A cargoful of cannibal rats is coming to Glasgow's Commonwealth Games celebrations.

And you are invited to meet them.

This may not seem like a particularly attractive prospect but it will also be the chance, if you choose to be in the audience, to be extras in what would appear to be an extraordinary film. This is an invitation to attend one of the most unusual events of the Culture 2014 celebrations.

Loading article content

Cargo, Camera...Action! is a multi-disciplinary theatrical and film show devised by the 85A theatrical collective and Glasgow Film, as well featuring contributions from Minty Donald, Nick Millar, Eilidh MacAskill, Chris Leslie and Torsten Lauschmann.

At the centre of the show, on 26 July only, will be a new boat, built by 85A - a Glasgow collective which boasts a core team of 12 artists, expanding to 30 for this show, their biggest yet. Ostensibly a Russian cruise ship, it will be both the stage set for the closing scenes of a movie in which the audience will be extras, and a cinema which will show films for an hour later in the evening. The whole show will take place on the Clyde Amphitheatre, the small semi-circular bowl of steps off Clyde Street, near the red pedestrian bridge, in Glasgow's city centre.

Although it was inspired by newspaper reports of a "boat of cannibal rats heading for Britain" earlier this year (the 4,250-tonne, 300ft Lyubov Orlova) artists in 85A are not keen on releasing details of what exactly will happen to the audience once they take part. Agent B, a member of the group (who may or may not be 85A member Becky Anson), said: "The audience plays an integral role in Cargo, Camera… Action! The more the better, we hope there will be 300 audience actors there. We cannot say what they will be doing but it is not scary, there is nothing to be alarmed about. It is all to do with sound."

The mock film set will be replete with a director, runners and producers, as well as catering. But it is not chaos: the entire event has been strictly scripted and workshopped in advance. So, apart from the danger presented by the hungry rats, the audience should be in safe hands.

The show will include hourly theatrical concerts from 2.30pm to 8.30pm, with music from the folk music of Gypsy Romania, the club music of Golden Teacher, the surf guitar/garage rock of Halfrican, the ska tunes of Capone & The Bullets as well as Mungo's Hi-Fi.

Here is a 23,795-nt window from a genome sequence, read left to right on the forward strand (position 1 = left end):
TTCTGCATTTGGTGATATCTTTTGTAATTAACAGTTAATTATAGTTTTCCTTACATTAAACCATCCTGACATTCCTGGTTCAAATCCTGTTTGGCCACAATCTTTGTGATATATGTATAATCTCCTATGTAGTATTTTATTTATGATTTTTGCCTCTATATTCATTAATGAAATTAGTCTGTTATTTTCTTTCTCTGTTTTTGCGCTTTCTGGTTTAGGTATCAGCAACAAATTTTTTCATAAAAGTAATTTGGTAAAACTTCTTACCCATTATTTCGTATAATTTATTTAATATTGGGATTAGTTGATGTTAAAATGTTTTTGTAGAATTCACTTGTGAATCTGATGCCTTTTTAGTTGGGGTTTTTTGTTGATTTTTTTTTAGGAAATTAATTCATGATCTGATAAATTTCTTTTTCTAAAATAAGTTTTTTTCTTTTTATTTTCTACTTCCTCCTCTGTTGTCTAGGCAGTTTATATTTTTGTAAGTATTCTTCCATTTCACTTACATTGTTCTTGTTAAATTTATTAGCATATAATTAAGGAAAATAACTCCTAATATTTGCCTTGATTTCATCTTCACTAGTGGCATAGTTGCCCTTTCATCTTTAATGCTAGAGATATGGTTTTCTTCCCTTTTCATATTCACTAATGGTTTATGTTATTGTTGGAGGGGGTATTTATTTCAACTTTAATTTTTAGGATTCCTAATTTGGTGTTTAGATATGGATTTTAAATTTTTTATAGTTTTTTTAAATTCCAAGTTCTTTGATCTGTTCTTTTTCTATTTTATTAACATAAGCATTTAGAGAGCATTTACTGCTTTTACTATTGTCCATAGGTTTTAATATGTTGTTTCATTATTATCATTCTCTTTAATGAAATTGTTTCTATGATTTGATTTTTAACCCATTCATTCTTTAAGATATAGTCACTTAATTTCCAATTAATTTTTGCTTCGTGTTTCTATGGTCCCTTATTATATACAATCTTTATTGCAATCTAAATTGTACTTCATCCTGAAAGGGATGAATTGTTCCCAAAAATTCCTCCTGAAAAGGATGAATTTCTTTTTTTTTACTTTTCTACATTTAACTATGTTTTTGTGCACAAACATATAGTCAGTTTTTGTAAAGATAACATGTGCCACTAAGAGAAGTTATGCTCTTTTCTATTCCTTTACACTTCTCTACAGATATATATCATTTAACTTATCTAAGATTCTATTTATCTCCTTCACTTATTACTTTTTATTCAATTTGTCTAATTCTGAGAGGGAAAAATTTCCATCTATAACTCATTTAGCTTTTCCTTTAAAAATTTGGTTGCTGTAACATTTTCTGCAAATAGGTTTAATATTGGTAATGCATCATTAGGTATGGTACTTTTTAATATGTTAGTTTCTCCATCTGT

The venue is one that has not been used too often in recent years but is a suitable size for the large wooden ship and its contents.

"It is exactly what we need, it is a great space. There is lots of room for the audience and then at night it will turn into a cinema," Ms Agent B said.

The evening film programme at the site, which runs from 10pm to 11pm, will feature a new film by the Glasgow-based German artist Torsten Lauschmann and another new work in Chris Leslie's The Last of the Govan Cranes, which documents the shipbuilding heritage of the Clyde in a film based around the Fairfield Yard. It contains interviews with current and past workers, as well as timelapse photography and archive footage. Sean Greenhorn, of Glasgow Film, who has programmed the film section of the event, said the new work from Torsten Lauschmann, "works with a lot of archive footage, it is looking at games, from children's games to sporting events, looking how it all fits together." Lauschmann's film is simply called Games.

After the new commissions, the boat/cinema will see Seawards the Great Ships, the first Scottish film to win an Academy Award, for Live Action Short Film. It was made in 1961 by Hilary Harris and won the Oscar in 1962. The film chronicles and pays tribute to Clyde shipbuilding, and follows the process of building and launching a ship, from the draughtsmanship of its original design to the pomp of its launch. The film shows the launch of ships including British Queen, Jamaica Planter, Shell Armare and Lincoln as well as footage of drawing offices and steel mills. The treatment was written by John Grierson and its narrator is Kenneth Kendall, and the film lasts around 28 minutes. Its footage is also from Fairfield, as well as John Brown and Company, and Scotts Shipbuilding, and was made by Templar Films for the Clyde Shipbuilders' Association and the Central Office of Information (COI).

This historic film will be followed by Matter Fisher, Dave Prosser's 2010 BAFTA nominated animation of a lone fisherman who discovers a "curious, unassuming, hungry ball of matter".

And as the sun sets, there will be a presentation of a new video installation by artists Nick Millar and Minty Donald on the Glasgow Central pontoon on the Clyde. The installation builds on their 2010 piece Bridging Part 1, which was an attempt to tie together the banks of the River Clyde in Glasgow city centre using over one mile of thick, heavy mooring line.

Rats, films, audience participation, shipbuilding, games and a brand new boat beside the Clyde: it adds up to an unusual and eclectic adventure for Glasgow Film. Greenhorn added: "It is a really different event for us, but once we had the idea of involving the audience, this is a way of doing that."

Cargo, Camera..Action!, happens on the north band of the Clyde in central Glasgow on July 26.